Premier Bob McLeod suggested the “red alert” he issued last year could now be downgraded as Canada’s new northern affairs minister, Dominic LeBlanc, visited Yellowknife on Monday.
In November 2017, McLeod attracted national attention when he published a statement beginning: “Today I am issuing a red alert and calling for an urgent national debate on the future of the Northwest Territories.”
The statement claimed policies “imposed on us from Ottawa and southern Canada” were threatening the NWT’s economic future and efforts at reconciliation with Indigenous peoples.
“Everything we have built is in jeopardy,” McLeod proclaimed at the time.
On Monday, the Premier – facing reporters with LeBlanc at his side – implied the territory could probably afford to lower its shields again.
“In my view, circumstances have improved significantly since the red alert was issued,” he said, without elaborating in detail on what had changed.
The Premier did, however, emphasize his belief in LeBlanc as the North’s representative in cabinet. LeBlanc inherited the northern affairs portfolio from Carolyn Bennett in July’s cabinet reshuffle, alongside responsibility for intergovernmental affairs and internal trade.
Map: Canada’s ‘northern’ ministers
“We’ve worked very well with Dominic LeBlanc and he has a very good understanding of the North,” said McLeod.
“He has indicated the Prime Minister has given him a very strong mandate to work on behalf of the North and for the North.”
In response, LeBlanc sought to portray himself as a man close to both McLeod and the North, despite his being born in Ottawa and representing a New Brunswick riding.
LeBlanc, who playfully ribbed McLeod for being Canada’s “most senior premier … he’s been premier for about 120 years, I think,” said he had visited the NWT on many occasions, calling it “a personal interest of mine for some time.”
He continued: “I’m obviously familiar with the concerns the Premier articulated last fall. The entire government of Canada took note … I understand why the Premier and his government felt there was an urgency they were facing.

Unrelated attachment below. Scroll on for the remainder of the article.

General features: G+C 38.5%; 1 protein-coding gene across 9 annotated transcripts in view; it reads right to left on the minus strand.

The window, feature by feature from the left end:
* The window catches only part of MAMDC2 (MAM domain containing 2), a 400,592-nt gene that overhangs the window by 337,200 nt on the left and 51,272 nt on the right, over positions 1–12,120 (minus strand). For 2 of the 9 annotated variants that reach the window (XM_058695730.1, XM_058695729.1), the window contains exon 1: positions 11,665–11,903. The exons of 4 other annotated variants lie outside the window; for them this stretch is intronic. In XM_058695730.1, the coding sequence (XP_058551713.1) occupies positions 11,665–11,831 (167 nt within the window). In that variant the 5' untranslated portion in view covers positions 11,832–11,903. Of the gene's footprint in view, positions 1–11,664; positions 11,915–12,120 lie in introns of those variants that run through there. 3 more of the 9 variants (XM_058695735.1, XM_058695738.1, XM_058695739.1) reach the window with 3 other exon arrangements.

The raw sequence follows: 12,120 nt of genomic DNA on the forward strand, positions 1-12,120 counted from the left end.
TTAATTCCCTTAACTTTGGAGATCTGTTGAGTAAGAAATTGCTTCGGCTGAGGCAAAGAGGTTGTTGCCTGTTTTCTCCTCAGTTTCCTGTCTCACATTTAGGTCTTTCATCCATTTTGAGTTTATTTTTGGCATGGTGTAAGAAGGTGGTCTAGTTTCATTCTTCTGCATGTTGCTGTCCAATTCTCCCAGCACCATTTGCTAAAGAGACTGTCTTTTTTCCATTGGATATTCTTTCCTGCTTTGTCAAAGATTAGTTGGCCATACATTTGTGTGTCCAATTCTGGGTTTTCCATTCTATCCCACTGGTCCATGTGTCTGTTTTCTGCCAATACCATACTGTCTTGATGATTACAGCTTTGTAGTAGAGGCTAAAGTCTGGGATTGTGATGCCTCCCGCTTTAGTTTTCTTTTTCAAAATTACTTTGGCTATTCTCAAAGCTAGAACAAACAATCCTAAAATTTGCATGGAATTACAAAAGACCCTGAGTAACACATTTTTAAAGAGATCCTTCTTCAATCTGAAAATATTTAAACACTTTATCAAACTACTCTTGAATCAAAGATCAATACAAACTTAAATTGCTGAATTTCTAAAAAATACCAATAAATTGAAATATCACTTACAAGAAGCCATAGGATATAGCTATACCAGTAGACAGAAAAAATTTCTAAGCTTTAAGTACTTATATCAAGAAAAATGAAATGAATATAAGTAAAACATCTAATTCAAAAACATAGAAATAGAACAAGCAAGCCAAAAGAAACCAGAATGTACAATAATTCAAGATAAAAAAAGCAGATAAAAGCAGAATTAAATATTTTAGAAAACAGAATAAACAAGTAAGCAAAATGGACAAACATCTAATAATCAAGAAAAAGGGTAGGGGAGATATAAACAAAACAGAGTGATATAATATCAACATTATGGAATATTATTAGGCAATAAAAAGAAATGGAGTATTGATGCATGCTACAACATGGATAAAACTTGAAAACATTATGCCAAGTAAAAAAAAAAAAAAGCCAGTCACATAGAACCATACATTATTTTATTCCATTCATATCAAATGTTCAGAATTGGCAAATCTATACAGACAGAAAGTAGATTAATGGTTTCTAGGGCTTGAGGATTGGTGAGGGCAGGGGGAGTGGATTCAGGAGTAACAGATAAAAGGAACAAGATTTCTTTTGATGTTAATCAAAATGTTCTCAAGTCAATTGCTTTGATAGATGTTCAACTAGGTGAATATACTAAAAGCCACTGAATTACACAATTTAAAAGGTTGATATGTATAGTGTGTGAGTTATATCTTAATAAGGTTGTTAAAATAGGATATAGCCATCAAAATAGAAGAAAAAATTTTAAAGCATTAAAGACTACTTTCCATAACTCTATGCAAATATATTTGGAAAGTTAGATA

Promising to both be the North’s voice at cabinet level and work to secure funding for several major projects, LeBlanc joked: “I don’t want [McLeod] to issue some other flashing purple alert or something.”
In the coming years, the Northwest Territories is expected to scrap for some $2 billion or more in federal funding to complete the Mackenzie Valley Highway, build a road north to Nunavut through prime mining territory, and connect its power grid to the south.
Alongside that, Premier McLeod wants continued devolution of powers from Ottawa to Yellowknife and is demanding more control of the territory’s offshore oil and gas resources, currently the subject of a five-year federally imposed moratorium.
McLeod wants negotiations over co-management of those resources to take place before the moratorium comes up for its first review.
LeBlanc promised immediate action on that front, telling reporters: “We’ve heard the Premier clearly, we’ve listened, and I hope in the next few weeks we’ll have something positive to say about a path forward.
“Decisions shouldn’t be done at an office in Gatineau, they should be done in partnership with the elected representatives of northerners and also with Indigenous groups and partners.”
Asked how much responsibility he is prepared to bear for ensuring Ottawa funds transformative territorial projects, LeBlanc stopped short of any pledges but did say he was “responsible for doing everything I can.”
“I’m entirely confident we’ll have more success than frustrations,” he added. “I’ll just keep pushing.”